Tracy Walsh often felt terrified as a young mother and minister’s wife. Not growing up in the church, she worried constantly about committing a sin that might be a stumbling block for someone.
During a recent episode of the TAB Media podcast Amplify, Walsh — whose husband currently serves as pastor of Ariton Baptist Church in Alabama — said she first ran from her husband’s call to ministry and from her own calling to serve alongside him.
“[We started out] very uncertain and very rocky,” she admitted. “Once I understood that God called Dave, I understood that God called both of us. It took a lot of time for me to say, ‘OK, I accept that calling with you. I accept whatever that means, with you.’”
Surrender to God
As Walsh began studying the Bible, she learned to trust God and surrender to His will for her family.
“It’s super important to be able to focus on what God called you to do, not what you think,” Walsh said. “When I realized that God [was] speaking to me through [His] word … that was a turning point for me. I had to learn to trust God’s word. And you know, it sounds easy, but it’s not.”
Kathy Litton, director of planting spouse development for the North American Mission Board, has seen some of the demands ministry can place on church planting couples and their families. Many of them sacrifice proximity to family and incur financial risk while perpetually opening their homes and engaging their communities.
Ministers’ wives can feel isolated, Litton noted, and some struggle with finding friends within the local church community. Some don’t see the value of supporting relationships.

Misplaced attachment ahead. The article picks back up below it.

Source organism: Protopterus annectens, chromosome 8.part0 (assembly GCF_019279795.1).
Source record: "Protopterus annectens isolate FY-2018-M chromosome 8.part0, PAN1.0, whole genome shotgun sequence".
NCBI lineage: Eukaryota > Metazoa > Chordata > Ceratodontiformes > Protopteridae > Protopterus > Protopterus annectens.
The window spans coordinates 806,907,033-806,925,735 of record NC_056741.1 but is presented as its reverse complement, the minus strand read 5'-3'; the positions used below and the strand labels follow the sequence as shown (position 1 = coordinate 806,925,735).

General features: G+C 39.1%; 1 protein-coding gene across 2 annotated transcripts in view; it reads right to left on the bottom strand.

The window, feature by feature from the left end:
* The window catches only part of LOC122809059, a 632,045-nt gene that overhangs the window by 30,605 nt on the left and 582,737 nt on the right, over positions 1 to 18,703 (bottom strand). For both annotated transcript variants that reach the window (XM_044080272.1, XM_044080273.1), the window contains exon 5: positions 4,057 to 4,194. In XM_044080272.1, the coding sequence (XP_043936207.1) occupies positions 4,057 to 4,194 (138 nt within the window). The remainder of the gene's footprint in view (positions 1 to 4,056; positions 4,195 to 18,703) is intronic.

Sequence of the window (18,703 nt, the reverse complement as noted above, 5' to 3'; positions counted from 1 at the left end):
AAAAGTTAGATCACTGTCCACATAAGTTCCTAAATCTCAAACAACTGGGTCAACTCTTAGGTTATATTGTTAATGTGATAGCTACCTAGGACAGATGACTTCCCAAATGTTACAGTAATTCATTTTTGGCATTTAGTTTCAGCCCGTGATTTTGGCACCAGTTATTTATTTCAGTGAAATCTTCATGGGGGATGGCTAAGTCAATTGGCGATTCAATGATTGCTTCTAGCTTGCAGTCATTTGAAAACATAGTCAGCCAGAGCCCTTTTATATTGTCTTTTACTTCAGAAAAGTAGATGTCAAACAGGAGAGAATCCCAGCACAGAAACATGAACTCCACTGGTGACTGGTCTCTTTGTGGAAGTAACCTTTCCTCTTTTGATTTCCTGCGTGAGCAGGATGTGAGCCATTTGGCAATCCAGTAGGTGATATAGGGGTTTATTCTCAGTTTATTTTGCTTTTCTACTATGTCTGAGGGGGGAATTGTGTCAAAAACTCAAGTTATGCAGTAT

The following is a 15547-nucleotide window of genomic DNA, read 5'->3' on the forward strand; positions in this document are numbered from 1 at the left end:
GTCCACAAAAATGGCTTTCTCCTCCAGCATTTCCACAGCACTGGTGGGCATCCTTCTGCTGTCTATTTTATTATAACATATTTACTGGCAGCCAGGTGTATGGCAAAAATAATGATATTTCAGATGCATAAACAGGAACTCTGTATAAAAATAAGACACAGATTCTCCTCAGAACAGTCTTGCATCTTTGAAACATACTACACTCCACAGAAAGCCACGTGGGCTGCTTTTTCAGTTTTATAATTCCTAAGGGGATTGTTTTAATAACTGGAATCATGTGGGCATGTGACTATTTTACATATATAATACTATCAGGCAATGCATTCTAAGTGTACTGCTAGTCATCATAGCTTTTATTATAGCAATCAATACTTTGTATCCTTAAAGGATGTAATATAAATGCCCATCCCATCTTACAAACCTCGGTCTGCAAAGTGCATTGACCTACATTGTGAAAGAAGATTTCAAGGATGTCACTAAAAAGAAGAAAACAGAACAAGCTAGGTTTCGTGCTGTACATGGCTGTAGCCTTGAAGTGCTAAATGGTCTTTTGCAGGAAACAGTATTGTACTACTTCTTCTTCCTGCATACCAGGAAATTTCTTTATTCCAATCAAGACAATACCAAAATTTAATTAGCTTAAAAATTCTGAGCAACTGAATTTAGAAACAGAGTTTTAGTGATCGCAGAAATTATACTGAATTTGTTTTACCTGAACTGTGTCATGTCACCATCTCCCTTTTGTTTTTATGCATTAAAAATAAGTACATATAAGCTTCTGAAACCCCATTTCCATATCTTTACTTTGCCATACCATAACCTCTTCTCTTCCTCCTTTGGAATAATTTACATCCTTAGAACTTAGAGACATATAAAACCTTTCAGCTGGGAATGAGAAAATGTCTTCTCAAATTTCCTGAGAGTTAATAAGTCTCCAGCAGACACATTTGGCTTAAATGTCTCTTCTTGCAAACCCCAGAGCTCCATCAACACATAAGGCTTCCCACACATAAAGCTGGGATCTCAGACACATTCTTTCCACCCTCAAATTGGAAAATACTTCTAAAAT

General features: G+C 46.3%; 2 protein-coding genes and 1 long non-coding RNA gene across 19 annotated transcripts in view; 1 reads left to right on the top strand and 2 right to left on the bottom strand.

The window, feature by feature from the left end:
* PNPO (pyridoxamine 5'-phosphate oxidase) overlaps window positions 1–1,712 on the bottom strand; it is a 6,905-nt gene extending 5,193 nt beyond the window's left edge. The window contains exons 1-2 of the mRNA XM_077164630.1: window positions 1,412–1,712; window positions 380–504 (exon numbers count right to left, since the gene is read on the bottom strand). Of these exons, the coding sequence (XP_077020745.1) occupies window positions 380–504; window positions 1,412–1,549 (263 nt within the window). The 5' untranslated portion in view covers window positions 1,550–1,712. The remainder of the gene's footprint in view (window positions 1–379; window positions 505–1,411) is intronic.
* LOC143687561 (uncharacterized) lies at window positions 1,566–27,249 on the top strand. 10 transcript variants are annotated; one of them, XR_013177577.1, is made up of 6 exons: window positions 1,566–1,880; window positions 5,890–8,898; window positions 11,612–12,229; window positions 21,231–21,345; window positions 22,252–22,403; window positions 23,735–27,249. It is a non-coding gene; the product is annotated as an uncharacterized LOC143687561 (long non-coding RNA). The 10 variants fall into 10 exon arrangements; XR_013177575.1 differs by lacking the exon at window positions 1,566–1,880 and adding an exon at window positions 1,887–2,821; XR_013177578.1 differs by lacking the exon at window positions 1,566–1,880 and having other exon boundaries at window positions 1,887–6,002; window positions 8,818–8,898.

“Pastors’ wives often recount their loneliness. Some experience it profoundly,” Litton lamented.
“She may have been hurt in the past; she may have experienced deep wounds. She may have mishandled a friendship and brought some pain on herself,” Litton explained. “Pastors’ wives are prone to think these types of friendships are just not available to [them]. They are available, yet they require intentionality, character, emotional maturity and grace.”
Page Hughes, who serves with her husband, Les, at First Baptist Church Pleasant Grove, near Birmingham, mentioned the pain of leaving behind friends to follow God’s calling.
‘Pray for me’
“I knew God called us,” Hughes reflected, “and I knew He was going to be everything I needed. I tell those precious people that I love so dearly: ‘pray for me; pray for me to have friends; pray for the boys to have friends.’
“[Leaving loved ones] has been hard. But when you walk with the Father, and you know He is calling you somewhere, though it breaks your heart, you know you’ve got to go.”
For some wives, the spiritual battle is felt most acutely through motherhood.
As a young mother, Tina* allowed her own expectations and those of church members to influence how she parented her children.
“I neglected to make their hearts tender toward the Lord’s leadership because I didn’t have that balance in my life,” Tina recalled.
To help pastors’ wives, Alabama Woman’s Missionary Union provides ways for women to connect and be encouraged through ministries like Ministers’ Wives Connections Zoom gatherings and luncheons.
“Ministry wives deal with many expectations,” said Candace McIntosh, Alabama WMU executive director. “They face balancing family life and ministry as well as supporting their ministry spouse as he leads and serves.”
Shawna Hall serves with her husband, Brad, associate pastor to students/missions at Southside Baptist Church in Andalusia. Balancing marriage and motherhood with ministry can be challenging, she admitted, and keeping the proper biblical order can be helpful: time with God, then husband, family, church and work.
“It is important to allow your husband to lead your family and the ministry, to be there as a helpmate and to be there to listen to him,” Hall said.
“You have to remember that attacks are spiritual in nature and not to take to heart when people aren’t
For more information or assistance in beginning or strengthening a ministers’ wives fellowship, visit alabamawmu.org/ministerswives.